Plastics are increasingly being used in major pipe systems in place of traditional pipe – these materials generally offer flexibility, durability, abrasion and chemical resistance. Underground pipe systems are subject to a range of additional environmental factors including in-ground temperature, primary soil load, secondary loads (such as rock impingement and squeeze off) and exposure to chemicals in soil, for example in contaminated or acid regions. The integrity of pipe located under main transport routes is particularly critical. AASHTO (the American Association of State Highway and Transportation Officials) has published standards relating to buried pipe and installation, as have other standards institutes. Polyethylene and PVC hold the bulk of the market, other materials used in pipe include PP, GRP, ABS, polybutylene, PVDF, CPVC and polyamide.
Methods of pipe installation affect the cost of a pipeline project and the disruption to local business and communities. Plastics, as flexible materials are very suited to the latest trenchless technology and joining systems have developed in parallel.
Drainage is one of the largest markets for plastics in pipe, with some use in sewage. A study of HDPE corrugated drainage pipe by the US Department of the Interior showed that the majority was still fully functional after 29 years of service. KWH has pioneered development of some of the largest diameter pipe for these applications. In 1976 the company produced a 1600 mm (63 inch) polyethylene sewage pipe weighing around 250 kg/meter. The latest pipe is claimed to be the largest in the world (up to 3,000 mm (118 inch) diameter) and is kept lightweight by extruding hollow sections which are wound to form the wall of the pipe. In a European study of sewage pipes, Professor Stein and Partners found that the overall defect rates in flexible sewage pipe systems were around 25% of those in rigid and that many of the problems were caused by poor installation.
In terms of natural gas, in 2005 in the US around 48% of the distribution mains was plastics. In the same year, in a study on municipal pipe systems, Polymer materials have been improving – when thermoplastics were used around 40 years ago in America, they were more susceptible to brittle cracking, partly due to handling during installation and environmental factors. The US Department of Transportation is currently examining the issue of ageing pipelines and the American Gas Association (AGA) is compiling a database of historic pipe manufacturers, materials used, colors of pipe, etc. to facilitate the identification of older systems and to estimate lifetime. Around 97% of plastic gas pipe in the USA is HDPE. Polyamides are being tested for the larger diameter gas high pressure pipes.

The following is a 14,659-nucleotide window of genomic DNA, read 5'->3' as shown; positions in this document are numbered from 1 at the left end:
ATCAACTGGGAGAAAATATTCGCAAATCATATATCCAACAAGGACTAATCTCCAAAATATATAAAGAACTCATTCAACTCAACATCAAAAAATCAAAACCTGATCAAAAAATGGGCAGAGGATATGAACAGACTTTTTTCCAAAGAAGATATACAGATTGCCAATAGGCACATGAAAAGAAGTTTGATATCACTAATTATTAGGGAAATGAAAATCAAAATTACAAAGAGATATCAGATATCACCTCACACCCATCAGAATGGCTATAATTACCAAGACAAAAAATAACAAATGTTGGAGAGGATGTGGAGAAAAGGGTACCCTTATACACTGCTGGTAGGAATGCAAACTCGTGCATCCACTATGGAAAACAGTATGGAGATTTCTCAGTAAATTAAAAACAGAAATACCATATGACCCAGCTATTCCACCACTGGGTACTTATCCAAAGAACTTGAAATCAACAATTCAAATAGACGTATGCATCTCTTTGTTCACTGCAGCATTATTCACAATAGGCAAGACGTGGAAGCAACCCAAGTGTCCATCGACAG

PVC has been used in buried pipe for decades. It is not susceptible to biodegradation and has excellent chemical resistance. Chlorinated PVC (CPVC) has even higher performance, hence its use in industrial pipe. The water pipe in the US is dominated by PVC followed by ductile iron pipe – HDPE has made some inroads here where horizontal drilling has been required (for example under roads and bridges). In Europe, PE is used more extensively in water pipes. The German water company OOWV has just published a report on the successful installation of 710 mm (28 inch) diameter HDPE (PE 100) in a 10.5 km stretch of water mains. The savings were estimated at 0.6 million euros.
As pipes age, there is a need for cost-effective rehabilitation methods. Using polymer solutions can assist in cutting down on surface disruption and there are a variety of techniques available including lining or pipe replacement. A spray on lining can be used – epoxy and cement are two types of coating. Epoxy has two advantages – a much quicker curing time and a lining thickness of only 1 mm. Sliplining involves inserting a lining pipe inside an existing pipe. Often the liner has to be secured in place with grouting and the additional pipe inevitably reduces the volume of the pipe – PVC, PE, PP, polybutylene and iron have all been used. Close fit lining is an alternative method: the liner is prepared in a C or U shape by the manufacturer and fed into the pipe where it is heated and pressurised to restore its original shape. Cured-in-place-pipe (CIPP) involves inserting a fibre tube into the pipe and filling it with a thermoset resin to form a pipe. Spiral lining involves winding a ribbed plastic strip to form a spiral pipe as a liner and is useful for sewage and drainage applications. Pipe bursting is a technique used in replacement of water mains – a pipe burster is pulled through the existing pipe to break it up and disperse it in the surrounding soil, while a new pipe is pulled in behind the burster.
Polymers are also used as protective liners and coatings in new pipelines made of traditional materials, particularly in corrosive environments.
AMI LLC is launching a new international conference on the use of thermoplastic and thermoset materials in buried pipe. Plastics in Underground Pipes 2008 will take place at the Westin Galleria hotel in Houston, Texas from 22-23 May 2008.